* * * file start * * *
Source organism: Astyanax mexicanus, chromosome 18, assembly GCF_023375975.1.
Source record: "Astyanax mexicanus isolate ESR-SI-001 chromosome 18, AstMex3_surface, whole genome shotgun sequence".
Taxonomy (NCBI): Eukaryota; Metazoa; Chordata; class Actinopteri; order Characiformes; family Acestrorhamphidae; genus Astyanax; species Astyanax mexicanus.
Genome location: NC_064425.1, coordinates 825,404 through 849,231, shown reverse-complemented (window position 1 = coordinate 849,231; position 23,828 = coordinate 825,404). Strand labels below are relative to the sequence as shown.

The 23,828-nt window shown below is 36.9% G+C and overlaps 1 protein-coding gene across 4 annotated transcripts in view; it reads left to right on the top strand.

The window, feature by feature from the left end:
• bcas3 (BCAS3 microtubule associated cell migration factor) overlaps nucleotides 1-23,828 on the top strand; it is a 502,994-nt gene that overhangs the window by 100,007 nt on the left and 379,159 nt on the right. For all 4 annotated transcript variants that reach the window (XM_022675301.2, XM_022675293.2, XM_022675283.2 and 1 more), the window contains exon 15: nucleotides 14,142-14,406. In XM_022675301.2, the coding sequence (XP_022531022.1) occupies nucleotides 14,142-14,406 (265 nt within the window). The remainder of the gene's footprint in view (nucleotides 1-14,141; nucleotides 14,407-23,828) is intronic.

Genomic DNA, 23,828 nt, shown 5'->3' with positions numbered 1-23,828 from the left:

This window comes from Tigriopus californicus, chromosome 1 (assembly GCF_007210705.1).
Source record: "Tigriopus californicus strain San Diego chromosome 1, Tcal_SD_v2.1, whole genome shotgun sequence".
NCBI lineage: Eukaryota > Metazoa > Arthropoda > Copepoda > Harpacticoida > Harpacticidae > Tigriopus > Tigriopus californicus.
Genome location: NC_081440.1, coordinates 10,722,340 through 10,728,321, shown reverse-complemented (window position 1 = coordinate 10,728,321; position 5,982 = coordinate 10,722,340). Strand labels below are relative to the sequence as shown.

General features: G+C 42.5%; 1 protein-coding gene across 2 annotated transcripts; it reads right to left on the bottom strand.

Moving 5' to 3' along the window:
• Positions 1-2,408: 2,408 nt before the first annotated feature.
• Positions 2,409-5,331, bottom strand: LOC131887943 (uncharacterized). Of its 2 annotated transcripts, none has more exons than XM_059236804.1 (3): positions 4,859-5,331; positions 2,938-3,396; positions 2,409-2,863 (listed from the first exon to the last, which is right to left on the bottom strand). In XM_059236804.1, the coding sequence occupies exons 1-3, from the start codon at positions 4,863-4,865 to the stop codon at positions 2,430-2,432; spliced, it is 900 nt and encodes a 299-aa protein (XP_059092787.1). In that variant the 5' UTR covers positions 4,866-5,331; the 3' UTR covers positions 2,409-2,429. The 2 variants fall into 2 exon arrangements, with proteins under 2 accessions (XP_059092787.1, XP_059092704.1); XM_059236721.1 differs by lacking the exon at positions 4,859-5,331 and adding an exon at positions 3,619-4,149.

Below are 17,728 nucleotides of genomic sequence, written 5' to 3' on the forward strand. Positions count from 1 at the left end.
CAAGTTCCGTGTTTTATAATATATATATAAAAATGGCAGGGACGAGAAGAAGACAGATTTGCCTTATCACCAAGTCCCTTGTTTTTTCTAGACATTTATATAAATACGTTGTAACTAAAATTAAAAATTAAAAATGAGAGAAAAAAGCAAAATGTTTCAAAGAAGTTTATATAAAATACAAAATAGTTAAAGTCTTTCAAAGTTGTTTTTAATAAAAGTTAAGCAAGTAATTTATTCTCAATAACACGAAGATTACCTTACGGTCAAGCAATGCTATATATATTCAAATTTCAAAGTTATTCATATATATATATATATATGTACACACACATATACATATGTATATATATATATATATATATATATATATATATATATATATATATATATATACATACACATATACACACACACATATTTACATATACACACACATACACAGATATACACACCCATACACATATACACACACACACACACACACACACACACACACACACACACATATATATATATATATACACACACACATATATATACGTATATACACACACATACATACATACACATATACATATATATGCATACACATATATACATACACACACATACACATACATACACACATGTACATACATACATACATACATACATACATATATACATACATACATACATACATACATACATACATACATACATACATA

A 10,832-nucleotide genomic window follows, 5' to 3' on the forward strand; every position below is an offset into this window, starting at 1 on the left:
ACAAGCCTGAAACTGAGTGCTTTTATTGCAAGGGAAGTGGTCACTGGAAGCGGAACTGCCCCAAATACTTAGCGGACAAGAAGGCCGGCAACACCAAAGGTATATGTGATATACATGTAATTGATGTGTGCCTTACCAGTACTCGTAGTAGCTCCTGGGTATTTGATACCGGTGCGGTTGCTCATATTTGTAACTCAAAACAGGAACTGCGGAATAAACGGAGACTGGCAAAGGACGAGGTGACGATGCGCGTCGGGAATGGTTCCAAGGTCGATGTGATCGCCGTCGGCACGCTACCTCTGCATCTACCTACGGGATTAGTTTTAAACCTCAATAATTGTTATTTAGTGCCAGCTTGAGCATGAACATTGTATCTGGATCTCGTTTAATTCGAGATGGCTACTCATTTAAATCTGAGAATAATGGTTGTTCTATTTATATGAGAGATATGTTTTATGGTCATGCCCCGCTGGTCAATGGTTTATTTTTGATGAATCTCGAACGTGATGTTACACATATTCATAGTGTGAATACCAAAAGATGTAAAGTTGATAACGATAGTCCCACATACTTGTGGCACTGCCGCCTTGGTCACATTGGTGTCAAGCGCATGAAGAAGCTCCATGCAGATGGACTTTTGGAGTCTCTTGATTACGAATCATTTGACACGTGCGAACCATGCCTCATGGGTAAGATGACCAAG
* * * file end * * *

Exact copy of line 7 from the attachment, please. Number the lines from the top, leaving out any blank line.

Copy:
• bcas3 (BCAS3 microtubule associated cell migration factor) overlaps nucleotides 1-23,828 on the top strand; it is a 502,994-nt gene that overhangs the window by 100,007 nt on the left and 379,159 nt on the right. For all 4 annotated transcript variants that reach the window (XM_022675301.2, XM_022675293.2, XM_022675283.2 and 1 more), the window contains exon 15: nucleotides 14,142-14,406. In XM_022675301.2, the coding sequence (XP_022531022.1) occupies nucleotides 14,142-14,406 (265 nt within the window). The remainder of the gene's footprint in view (nucleotides 1-14,141; nucleotides 14,407-23,828) is intronic.